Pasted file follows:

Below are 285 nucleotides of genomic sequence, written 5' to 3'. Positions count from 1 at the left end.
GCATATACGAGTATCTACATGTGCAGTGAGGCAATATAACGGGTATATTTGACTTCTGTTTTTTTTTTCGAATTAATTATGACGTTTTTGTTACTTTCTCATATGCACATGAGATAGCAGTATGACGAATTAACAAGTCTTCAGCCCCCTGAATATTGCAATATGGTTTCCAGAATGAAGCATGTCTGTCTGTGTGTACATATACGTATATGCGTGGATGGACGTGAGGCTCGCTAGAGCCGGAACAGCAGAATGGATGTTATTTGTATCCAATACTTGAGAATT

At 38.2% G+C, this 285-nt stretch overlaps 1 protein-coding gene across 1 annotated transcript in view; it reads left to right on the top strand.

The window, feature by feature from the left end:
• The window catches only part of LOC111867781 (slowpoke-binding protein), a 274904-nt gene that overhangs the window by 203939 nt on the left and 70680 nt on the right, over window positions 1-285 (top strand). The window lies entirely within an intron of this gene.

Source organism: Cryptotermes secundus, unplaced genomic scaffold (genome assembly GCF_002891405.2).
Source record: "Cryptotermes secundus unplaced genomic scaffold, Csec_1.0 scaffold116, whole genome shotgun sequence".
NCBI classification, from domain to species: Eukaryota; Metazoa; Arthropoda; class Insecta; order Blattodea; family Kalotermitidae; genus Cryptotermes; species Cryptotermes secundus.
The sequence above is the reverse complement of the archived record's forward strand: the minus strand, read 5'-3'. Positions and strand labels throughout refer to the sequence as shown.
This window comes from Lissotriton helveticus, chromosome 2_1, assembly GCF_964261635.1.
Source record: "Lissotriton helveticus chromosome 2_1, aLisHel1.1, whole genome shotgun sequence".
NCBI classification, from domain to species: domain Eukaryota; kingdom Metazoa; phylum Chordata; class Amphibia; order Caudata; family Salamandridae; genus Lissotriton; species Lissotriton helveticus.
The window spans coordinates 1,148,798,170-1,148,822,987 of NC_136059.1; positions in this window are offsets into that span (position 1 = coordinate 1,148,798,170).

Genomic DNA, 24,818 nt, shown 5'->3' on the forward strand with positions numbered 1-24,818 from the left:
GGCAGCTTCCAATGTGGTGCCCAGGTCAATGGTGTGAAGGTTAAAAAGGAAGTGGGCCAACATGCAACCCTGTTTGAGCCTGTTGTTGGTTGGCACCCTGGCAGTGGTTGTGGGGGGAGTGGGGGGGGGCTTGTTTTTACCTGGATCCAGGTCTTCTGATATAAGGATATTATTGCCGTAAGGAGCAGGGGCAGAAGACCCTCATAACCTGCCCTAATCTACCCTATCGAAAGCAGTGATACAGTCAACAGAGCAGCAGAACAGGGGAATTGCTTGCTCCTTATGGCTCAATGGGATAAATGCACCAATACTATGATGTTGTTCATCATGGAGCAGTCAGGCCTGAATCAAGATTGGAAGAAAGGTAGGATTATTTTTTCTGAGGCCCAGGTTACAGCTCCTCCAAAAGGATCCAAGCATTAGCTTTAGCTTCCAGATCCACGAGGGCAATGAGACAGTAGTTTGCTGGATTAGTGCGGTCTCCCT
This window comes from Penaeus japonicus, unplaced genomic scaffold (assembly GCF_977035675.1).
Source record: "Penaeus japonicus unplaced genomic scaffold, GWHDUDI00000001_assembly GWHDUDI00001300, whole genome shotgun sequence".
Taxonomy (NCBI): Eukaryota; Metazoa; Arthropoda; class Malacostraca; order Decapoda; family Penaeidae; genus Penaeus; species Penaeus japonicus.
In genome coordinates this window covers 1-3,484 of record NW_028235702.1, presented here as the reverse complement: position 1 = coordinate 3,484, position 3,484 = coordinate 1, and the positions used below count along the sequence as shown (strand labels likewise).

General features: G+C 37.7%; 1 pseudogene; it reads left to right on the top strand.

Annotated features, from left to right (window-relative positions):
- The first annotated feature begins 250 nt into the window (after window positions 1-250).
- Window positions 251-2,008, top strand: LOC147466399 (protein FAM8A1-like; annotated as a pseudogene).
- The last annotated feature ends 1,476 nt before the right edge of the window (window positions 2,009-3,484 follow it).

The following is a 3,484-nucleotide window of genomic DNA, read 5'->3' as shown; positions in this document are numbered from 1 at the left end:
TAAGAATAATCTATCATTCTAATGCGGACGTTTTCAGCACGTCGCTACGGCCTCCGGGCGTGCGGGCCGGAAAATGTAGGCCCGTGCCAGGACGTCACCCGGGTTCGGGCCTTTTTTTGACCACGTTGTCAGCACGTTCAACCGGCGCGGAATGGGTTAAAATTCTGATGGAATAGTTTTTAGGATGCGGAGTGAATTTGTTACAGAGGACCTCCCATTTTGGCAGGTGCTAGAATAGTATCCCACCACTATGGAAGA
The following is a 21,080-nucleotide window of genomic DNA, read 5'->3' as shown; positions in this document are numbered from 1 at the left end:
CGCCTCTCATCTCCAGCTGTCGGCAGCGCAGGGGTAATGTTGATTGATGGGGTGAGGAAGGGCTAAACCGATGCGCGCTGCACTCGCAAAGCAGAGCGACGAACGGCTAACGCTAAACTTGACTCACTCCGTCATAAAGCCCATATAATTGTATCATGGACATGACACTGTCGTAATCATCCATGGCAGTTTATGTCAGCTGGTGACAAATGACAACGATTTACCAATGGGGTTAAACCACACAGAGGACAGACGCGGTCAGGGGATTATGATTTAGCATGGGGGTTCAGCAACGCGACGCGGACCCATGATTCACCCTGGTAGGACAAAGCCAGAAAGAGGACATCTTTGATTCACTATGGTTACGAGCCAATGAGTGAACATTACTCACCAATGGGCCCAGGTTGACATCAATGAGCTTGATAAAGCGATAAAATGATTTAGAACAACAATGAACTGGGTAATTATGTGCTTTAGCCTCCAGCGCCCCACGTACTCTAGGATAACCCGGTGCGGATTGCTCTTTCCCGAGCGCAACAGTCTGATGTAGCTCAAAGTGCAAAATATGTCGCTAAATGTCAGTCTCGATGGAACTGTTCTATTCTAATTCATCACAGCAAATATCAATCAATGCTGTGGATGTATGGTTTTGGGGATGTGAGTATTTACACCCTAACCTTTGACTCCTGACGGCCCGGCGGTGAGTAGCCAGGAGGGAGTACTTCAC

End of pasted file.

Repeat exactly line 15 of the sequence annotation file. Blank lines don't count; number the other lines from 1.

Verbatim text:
GGCAGCTTCCAATGTGGTGCCCAGGTCAATGGTGTGAAGGTTAAAAAGGAAGTGGGCCAACATGCAACCCTGTTTGAGCCTGTTGTTGGTTGGCACCCTGGCAGTGGTTGTGGGGGGAGTGGGGGGGGGCTTGTTTTTACCTGGATCCAGGTCTTCTGATATAAGGATATTATTGCCGTAAGGAGCAGGGGCAGAAGACCCTCATAACCTGCCCTAATCTACCCTATCGAAAGCAGTGATACAGTCAACAGAGCAGCAGAACAGGGGAATTGCTTGCTCCTTATGGCTCAATGGGATAAATGCACCAATACTATGATGTTGTTCATCATGGAGCAGTCAGGCCTGAATCAAGATTGGAAGAAAGGTAGGATTATTTTTTCTGAGGCCCAGGTTACAGCTCCTCCAAAAGGATCCAAGCATTAGCTTTAGCTTCCAGATCCACGAGGGCAATGAGACAGTAGTTTGCTGGATTAGTGCGGTCTCCCT